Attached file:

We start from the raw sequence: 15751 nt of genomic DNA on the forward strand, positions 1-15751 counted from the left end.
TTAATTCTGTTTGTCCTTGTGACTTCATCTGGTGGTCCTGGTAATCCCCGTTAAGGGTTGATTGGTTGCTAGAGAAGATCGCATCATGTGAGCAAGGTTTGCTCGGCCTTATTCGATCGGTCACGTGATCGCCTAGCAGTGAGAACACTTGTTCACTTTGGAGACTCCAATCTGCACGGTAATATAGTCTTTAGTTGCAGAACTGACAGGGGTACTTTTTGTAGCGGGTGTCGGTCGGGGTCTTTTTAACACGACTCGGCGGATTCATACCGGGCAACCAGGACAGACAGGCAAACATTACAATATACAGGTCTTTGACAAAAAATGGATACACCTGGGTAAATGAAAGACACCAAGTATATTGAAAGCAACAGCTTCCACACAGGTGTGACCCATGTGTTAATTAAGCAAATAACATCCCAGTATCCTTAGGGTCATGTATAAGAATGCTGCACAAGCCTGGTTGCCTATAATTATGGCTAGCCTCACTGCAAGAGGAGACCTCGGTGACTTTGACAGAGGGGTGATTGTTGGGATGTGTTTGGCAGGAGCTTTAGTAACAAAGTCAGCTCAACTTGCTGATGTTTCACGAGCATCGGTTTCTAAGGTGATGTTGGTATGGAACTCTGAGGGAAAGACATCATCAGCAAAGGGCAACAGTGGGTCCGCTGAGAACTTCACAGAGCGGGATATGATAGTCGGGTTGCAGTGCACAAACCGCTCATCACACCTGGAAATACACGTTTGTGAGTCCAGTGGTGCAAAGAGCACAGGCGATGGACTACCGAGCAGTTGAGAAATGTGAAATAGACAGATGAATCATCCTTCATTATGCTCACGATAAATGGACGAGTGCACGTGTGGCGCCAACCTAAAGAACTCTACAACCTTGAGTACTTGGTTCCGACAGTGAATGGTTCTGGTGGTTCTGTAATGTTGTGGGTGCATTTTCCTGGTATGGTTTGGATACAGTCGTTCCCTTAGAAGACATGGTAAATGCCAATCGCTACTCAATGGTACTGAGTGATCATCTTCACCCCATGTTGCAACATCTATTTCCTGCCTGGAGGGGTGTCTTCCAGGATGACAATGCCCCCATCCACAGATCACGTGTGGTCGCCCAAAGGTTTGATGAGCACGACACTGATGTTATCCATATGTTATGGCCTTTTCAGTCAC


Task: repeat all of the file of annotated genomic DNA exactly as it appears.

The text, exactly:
We start from the raw sequence: 15751 nt of genomic DNA on the forward strand, positions 1-15751 counted from the left end.
TTAATTCTGTTTGTCCTTGTGACTTCATCTGGTGGTCCTGGTAATCCCCGTTAAGGGTTGATTGGTTGCTAGAGAAGATCGCATCATGTGAGCAAGGTTTGCTCGGCCTTATTCGATCGGTCACGTGATCGCCTAGCAGTGAGAACACTTGTTCACTTTGGAGACTCCAATCTGCACGGTAATATAGTCTTTAGTTGCAGAACTGACAGGGGTACTTTTTGTAGCGGGTGTCGGTCGGGGTCTTTTTAACACGACTCGGCGGATTCATACCGGGCAACCAGGACAGACAGGCAAACATTACAATATACAGGTCTTTGACAAAAAATGGATACACCTGGGTAAATGAAAGACACCAAGTATATTGAAAGCAACAGCTTCCACACAGGTGTGACCCATGTGTTAATTAAGCAAATAACATCCCAGTATCCTTAGGGTCATGTATAAGAATGCTGCACAAGCCTGGTTGCCTATAATTATGGCTAGCCTCACTGCAAGAGGAGACCTCGGTGACTTTGACAGAGGGGTGATTGTTGGGATGTGTTTGGCAGGAGCTTTAGTAACAAAGTCAGCTCAACTTGCTGATGTTTCACGAGCATCGGTTTCTAAGGTGATGTTGGTATGGAACTCTGAGGGAAAGACATCATCAGCAAAGGGCAACAGTGGGTCCGCTGAGAACTTCACAGAGCGGGATATGATAGTCGGGTTGCAGTGCACAAACCGCTCATCACACCTGGAAATACACGTTTGTGAGTCCAGTGGTGCAAAGAGCACAGGCGATGGACTACCGAGCAGTTGAGAAATGTGAAATAGACAGATGAATCATCCTTCATTATGCTCACGATAAATGGACGAGTGCACGTGTGGCGCCAACCTAAAGAACTCTACAACCTTGAGTACTTGGTTCCGACAGTGAATGGTTCTGGTGGTTCTGTAATGTTGTGGGTGCATTTTCCTGGTATGGTTTGGATACAGTCGTTCCCTTAGAAGACATGGTAAATGCCAATCGCTACTCAATGGTACTGAGTGATCATCTTCACCCCATGTTGCAACATCTATTTCCTGCCTGGAGGGGTGTCTTCCAGGATGACAATGCCCCCATCCACAGATCACGTGTGGTCGCCCAAAGGTTTGATGAGCACGACACTGATGTTATCCATATGTTATGGCCTTTTCAGTCAC